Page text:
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Tingling can be a welcome feeling when you're with the one you love. Unfortunately it can also be an unwelcome symptom when you have MS. It is one of a number of symptoms called paresthesias. They include numbness, tingling, burning, tickling, and prickling, feelings of your skin - kind of like the "pins & needles" feeling you get when your foot or hand falls asleep.

Tingling - what it feels like

If you don't have MS, what does this feel like? Have you ever sat in a yoga position too long, or fell asleep with your arm in an awkward position? When you wake up, you can't feel anything - that's the kind of feeling I mean. Imagine this feeling all the time. Or even 50 or 80% of the time. That would be very uncomfortable.

Your feet feel like a lump of clay, that the feeling just won't quite come back, no matter what you do. I can usually massage my feet until they're feeling normal again. But what if you massage and nothing happens? You still need to get up and walk around. I really hate that feeling, so I can not imagine having to live with it all the time.

MS Mouse numbness and tingling

When MSers experience this feeling on an ongoing basis, it is called chronic paresthesia. That just means that there is a problem with the neurons or nerve cells under the skin. The demyelinated nerves are responding incorrectly by sending signals in the wrong directions. They don't know exactly what to do so they send out tingling, burning, or prickling sensations.

Wrong place, wrong time

This is an over-simplified explanation, I know, but basically that's what happens. Your body is sending out the wrong signals at the wrong time. Montel Williams has this problem as well. He has terrible burning sensations in his feet. Sometimes it's so bad that it can lead to severe depression.

This MS symptom is sometimes said to be one of the "pain" symptoms of multiple sclerosis. Just think, if you had any one of these symptoms 24/7, would you describe it as painful? I'm sure you would.

What treatments are available for this symptom? There are a few different medications that help reduce the severity of paresthesias. Here's a short list.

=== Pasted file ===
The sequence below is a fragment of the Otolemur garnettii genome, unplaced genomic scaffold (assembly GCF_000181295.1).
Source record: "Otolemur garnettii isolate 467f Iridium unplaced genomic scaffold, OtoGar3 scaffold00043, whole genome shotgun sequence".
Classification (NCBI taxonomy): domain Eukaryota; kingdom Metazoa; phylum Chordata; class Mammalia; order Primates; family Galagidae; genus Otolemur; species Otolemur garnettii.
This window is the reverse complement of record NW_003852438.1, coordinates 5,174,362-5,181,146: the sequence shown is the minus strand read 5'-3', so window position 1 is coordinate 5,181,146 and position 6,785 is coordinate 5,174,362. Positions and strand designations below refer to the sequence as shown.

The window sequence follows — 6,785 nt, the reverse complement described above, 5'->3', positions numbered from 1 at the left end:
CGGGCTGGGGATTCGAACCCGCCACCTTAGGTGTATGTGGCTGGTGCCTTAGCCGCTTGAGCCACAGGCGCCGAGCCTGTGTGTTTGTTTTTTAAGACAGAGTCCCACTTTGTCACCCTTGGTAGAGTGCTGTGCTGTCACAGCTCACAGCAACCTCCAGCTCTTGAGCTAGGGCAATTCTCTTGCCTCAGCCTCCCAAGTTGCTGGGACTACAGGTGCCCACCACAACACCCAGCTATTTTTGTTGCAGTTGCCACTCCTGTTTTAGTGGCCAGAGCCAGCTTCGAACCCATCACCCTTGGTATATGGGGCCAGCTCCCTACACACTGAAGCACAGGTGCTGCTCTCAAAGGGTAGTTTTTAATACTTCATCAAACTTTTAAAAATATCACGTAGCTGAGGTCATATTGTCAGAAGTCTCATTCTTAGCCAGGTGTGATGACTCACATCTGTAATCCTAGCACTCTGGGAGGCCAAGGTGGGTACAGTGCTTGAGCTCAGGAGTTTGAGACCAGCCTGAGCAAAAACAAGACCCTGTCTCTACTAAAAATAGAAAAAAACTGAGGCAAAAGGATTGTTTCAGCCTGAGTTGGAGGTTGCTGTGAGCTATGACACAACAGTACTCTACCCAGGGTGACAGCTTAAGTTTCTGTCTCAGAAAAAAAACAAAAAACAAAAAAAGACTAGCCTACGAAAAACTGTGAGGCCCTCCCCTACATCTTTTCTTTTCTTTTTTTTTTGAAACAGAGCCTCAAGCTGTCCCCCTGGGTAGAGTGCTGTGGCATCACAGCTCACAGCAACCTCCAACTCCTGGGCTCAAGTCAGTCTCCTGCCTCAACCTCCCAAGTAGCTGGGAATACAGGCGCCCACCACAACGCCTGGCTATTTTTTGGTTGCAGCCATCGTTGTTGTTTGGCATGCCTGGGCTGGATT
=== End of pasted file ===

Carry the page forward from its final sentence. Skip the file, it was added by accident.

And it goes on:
• gabapentin (an anticonvulsant)
  • gabatril (another anticonvulsant)
  • prednisone (an immunosuppressant)
  • some antiviral medications may work as welllidocaine and prilocaine (topical numbing creams) - applying too much can worsen the condition, so you need to be careful and only apply the necessary amount. It is a very effective, but short term treatment for the condition.

Is there anything else you can do to treat this symptom? You could try all of the methods for dealing with "pins and needles". Because this is a neurological problem, however, it more than likely will not work for MSers. There is no outside "stimuli" causing this to happen. It may be worth a try, however, for even a bit of temporary relief.

  • rocking your head from side to side may stop the "pins & needles" after a few minutes
  • loosening the neck muscles may help release the pressure causing an arm or hand to feel tingly
  • standing up and walking around may help relieve pressure in lower limbs
  • clenching and unclenching your fist can help get blood circulating to arms or hands that have "fallen asleep"
  • if this worsens the feeling, gentle massage may be a better solution

As I said before, these traditional fixes are for tingling that is temporary and not necessarily for neurologically caused parethesias. You may want to try alternative treatments like massage or acupuncture to get relief from these symptoms.

Go from Tingling back to Multiple Sclerosis Symptoms

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Cir & Akrista

You are reading original content written by Akrista or Cir L'Bert of Life in Spite of MS. If you enjoyed reading this blog, please consider following us on Facebook, Twitter, Pinterest, and Instagram. See you there!

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